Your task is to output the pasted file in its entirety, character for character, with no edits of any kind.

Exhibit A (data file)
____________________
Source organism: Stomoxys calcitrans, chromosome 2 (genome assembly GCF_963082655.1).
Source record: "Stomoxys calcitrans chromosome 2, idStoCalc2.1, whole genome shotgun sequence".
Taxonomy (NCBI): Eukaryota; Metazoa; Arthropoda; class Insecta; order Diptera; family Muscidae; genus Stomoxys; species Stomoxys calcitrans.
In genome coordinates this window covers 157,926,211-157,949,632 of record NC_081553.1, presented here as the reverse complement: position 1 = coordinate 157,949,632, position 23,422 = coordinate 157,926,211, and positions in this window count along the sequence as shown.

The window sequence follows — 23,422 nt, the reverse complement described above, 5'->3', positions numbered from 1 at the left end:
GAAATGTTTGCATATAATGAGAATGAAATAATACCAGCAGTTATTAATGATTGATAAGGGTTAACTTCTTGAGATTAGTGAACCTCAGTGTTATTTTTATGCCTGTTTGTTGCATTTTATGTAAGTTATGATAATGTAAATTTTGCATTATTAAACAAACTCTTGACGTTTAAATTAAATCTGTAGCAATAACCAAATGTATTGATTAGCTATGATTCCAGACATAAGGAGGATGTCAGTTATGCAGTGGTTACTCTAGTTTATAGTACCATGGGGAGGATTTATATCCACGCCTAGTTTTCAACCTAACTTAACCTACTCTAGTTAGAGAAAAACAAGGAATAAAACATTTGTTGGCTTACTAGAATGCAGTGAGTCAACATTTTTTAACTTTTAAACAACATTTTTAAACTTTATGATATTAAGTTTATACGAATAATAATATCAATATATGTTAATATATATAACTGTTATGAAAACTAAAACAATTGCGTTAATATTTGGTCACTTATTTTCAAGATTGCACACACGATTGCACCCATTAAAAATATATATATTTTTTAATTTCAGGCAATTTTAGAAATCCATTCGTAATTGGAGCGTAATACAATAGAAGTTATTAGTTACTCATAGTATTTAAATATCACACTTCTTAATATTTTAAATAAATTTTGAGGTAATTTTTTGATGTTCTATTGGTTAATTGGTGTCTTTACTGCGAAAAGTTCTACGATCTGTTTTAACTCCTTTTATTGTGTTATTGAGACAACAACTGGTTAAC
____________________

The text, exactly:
Source organism: Stomoxys calcitrans, chromosome 2 (genome assembly GCF_963082655.1).
Source record: "Stomoxys calcitrans chromosome 2, idStoCalc2.1, whole genome shotgun sequence".
Taxonomy (NCBI): Eukaryota; Metazoa; Arthropoda; class Insecta; order Diptera; family Muscidae; genus Stomoxys; species Stomoxys calcitrans.
In genome coordinates this window covers 157,926,211-157,949,632 of record NC_081553.1, presented here as the reverse complement: position 1 = coordinate 157,949,632, position 23,422 = coordinate 157,926,211, and positions in this window count along the sequence as shown.

The window sequence follows — 23,422 nt, the reverse complement described above, 5'->3', positions numbered from 1 at the left end:
GAAATGTTTGCATATAATGAGAATGAAATAATACCAGCAGTTATTAATGATTGATAAGGGTTAACTTCTTGAGATTAGTGAACCTCAGTGTTATTTTTATGCCTGTTTGTTGCATTTTATGTAAGTTATGATAATGTAAATTTTGCATTATTAAACAAACTCTTGACGTTTAAATTAAATCTGTAGCAATAACCAAATGTATTGATTAGCTATGATTCCAGACATAAGGAGGATGTCAGTTATGCAGTGGTTACTCTAGTTTATAGTACCATGGGGAGGATTTATATCCACGCCTAGTTTTCAACCTAACTTAACCTACTCTAGTTAGAGAAAAACAAGGAATAAAACATTTGTTGGCTTACTAGAATGCAGTGAGTCAACATTTTTTAACTTTTAAACAACATTTTTAAACTTTATGATATTAAGTTTATACGAATAATAATATCAATATATGTTAATATATATAACTGTTATGAAAACTAAAACAATTGCGTTAATATTTGGTCACTTATTTTCAAGATTGCACACACGATTGCACCCATTAAAAATATATATATTTTTTAATTTCAGGCAATTTTAGAAATCCATTCGTAATTGGAGCGTAATACAATAGAAGTTATTAGTTACTCATAGTATTTAAATATCACACTTCTTAATATTTTAAATAAATTTTGAGGTAATTTTTTGATGTTCTATTGGTTAATTGGTGTCTTTACTGCGAAAAGTTCTACGATCTGTTTTAACTCCTTTTATTGTGTTATTGAGACAACAACTGGTTAAC